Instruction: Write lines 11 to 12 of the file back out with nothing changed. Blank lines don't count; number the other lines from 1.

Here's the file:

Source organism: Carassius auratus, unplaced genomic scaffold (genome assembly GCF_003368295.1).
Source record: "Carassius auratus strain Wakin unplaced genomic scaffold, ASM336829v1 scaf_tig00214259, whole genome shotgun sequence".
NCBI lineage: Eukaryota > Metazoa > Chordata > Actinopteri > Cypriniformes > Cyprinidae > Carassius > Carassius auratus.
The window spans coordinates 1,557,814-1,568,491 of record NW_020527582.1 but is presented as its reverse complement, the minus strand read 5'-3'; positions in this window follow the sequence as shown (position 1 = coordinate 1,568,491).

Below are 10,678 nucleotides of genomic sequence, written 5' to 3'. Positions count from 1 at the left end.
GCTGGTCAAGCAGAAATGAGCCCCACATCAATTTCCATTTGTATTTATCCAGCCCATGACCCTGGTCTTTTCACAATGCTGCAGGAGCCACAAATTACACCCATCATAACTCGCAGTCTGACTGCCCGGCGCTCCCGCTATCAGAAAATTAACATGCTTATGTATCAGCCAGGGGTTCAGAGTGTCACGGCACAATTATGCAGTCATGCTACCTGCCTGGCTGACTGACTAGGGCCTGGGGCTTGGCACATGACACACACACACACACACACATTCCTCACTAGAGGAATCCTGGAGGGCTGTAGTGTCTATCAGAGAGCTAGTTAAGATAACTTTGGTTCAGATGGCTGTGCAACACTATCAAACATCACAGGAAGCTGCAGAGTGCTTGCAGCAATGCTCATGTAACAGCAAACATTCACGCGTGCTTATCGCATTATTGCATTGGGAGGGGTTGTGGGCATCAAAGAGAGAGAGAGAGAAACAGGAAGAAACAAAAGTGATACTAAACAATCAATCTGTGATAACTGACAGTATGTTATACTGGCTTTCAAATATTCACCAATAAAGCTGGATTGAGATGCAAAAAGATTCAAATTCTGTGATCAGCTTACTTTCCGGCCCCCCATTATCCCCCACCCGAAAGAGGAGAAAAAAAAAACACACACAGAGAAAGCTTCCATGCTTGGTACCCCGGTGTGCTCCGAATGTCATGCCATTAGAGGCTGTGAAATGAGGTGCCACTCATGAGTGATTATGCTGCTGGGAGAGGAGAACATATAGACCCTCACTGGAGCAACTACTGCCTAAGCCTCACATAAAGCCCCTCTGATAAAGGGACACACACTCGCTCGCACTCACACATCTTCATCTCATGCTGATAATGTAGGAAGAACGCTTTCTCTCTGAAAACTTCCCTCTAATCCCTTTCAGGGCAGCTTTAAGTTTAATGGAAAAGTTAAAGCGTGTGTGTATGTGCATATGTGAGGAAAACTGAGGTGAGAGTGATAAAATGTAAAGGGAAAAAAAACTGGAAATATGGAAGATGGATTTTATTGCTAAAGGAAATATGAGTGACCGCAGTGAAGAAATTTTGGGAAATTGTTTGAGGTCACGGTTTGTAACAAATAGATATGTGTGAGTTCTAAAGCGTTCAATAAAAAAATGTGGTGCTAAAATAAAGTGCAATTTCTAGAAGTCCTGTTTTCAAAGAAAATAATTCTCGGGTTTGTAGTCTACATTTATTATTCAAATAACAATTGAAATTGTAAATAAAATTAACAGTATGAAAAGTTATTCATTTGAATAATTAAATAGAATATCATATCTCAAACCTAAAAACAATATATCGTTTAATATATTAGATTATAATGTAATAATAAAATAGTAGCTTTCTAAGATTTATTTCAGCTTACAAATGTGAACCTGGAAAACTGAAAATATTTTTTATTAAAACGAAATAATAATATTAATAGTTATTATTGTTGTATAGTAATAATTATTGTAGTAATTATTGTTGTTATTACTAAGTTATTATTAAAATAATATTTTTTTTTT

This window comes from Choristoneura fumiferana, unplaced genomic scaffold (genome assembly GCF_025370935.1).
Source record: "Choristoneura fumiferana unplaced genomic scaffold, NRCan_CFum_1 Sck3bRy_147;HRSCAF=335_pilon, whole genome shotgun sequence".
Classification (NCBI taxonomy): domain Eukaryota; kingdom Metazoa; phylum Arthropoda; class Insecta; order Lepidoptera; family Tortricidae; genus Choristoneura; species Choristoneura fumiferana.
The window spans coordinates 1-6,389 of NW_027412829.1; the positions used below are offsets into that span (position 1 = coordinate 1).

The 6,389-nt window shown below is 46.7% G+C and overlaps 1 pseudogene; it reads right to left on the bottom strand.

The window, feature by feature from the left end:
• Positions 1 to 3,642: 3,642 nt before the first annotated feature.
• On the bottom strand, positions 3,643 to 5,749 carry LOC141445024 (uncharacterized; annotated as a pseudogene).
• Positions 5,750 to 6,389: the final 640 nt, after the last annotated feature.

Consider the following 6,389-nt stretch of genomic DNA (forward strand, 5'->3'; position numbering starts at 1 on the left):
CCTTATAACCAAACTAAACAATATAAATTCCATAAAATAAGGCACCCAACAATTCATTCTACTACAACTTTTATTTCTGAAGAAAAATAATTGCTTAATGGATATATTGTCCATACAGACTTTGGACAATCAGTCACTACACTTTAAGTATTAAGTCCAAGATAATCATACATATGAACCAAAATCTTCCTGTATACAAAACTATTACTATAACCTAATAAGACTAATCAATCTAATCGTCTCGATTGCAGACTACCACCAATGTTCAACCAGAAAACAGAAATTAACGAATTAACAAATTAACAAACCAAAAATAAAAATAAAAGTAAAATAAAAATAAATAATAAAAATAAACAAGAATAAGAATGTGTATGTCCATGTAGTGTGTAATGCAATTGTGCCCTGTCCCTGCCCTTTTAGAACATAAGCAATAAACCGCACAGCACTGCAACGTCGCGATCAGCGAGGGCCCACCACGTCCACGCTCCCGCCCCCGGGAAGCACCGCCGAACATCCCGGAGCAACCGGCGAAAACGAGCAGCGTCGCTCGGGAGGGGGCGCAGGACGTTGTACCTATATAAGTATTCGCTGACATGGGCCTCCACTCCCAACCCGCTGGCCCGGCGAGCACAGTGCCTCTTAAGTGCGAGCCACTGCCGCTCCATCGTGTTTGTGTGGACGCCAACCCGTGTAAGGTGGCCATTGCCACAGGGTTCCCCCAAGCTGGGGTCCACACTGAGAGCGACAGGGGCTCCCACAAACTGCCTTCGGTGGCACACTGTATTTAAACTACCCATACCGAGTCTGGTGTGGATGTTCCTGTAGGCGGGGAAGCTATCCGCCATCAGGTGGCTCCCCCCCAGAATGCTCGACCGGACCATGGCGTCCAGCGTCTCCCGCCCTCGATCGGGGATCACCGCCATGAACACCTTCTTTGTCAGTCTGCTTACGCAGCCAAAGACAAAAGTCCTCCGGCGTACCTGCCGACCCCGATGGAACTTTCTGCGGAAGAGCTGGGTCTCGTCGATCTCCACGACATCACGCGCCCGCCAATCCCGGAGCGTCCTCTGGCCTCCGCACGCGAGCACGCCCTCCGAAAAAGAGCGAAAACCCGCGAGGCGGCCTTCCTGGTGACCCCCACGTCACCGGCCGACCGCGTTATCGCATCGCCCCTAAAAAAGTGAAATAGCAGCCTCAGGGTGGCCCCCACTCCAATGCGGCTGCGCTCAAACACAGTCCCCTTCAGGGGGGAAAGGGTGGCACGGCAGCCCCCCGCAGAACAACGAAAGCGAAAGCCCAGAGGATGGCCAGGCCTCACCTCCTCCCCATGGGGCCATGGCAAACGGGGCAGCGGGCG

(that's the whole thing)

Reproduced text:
The 6,389-nt window shown below is 46.7% G+C and overlaps 1 pseudogene; it reads right to left on the bottom strand.

The window, feature by feature from the left end: